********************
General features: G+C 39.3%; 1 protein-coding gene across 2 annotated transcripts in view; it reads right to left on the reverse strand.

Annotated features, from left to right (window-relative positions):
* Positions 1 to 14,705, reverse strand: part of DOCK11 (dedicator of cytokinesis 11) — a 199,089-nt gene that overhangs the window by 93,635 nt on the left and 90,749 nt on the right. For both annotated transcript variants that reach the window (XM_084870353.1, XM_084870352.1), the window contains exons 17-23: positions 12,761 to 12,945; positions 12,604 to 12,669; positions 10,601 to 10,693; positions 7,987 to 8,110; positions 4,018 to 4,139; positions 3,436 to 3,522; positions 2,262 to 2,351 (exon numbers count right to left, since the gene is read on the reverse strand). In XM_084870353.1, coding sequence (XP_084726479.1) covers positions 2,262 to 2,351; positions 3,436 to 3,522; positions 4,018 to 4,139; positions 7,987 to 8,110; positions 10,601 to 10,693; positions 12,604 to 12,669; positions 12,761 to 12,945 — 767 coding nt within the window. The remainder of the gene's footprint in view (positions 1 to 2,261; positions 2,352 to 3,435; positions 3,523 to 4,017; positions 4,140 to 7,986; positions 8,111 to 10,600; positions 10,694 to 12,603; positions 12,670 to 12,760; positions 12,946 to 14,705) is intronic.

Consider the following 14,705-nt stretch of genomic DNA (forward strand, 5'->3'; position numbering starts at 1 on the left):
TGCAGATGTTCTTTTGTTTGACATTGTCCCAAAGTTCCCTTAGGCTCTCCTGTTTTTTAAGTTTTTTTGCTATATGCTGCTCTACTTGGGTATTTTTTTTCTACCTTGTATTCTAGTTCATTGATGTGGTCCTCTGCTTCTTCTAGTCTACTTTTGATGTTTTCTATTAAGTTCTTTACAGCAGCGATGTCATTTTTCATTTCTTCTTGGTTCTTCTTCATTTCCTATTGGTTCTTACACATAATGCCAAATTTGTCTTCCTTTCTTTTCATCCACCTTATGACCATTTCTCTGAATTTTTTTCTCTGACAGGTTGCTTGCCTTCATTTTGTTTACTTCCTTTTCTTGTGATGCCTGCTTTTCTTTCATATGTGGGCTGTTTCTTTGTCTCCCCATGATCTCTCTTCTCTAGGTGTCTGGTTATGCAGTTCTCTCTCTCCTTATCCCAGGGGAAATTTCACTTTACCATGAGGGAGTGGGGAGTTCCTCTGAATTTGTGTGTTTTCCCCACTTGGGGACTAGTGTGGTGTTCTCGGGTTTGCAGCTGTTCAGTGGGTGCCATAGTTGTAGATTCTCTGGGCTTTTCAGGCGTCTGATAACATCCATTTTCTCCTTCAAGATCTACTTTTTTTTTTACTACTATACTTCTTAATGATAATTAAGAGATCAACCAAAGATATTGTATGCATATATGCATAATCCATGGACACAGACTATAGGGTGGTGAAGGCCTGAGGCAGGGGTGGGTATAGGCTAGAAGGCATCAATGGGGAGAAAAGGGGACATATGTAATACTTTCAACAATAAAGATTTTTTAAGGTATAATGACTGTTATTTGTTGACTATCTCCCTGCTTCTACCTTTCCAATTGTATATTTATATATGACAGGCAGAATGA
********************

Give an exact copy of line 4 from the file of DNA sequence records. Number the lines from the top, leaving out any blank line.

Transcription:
Consider the following 14,705-nt stretch of genomic DNA (forward strand, 5'->3'; position numbering starts at 1 on the left):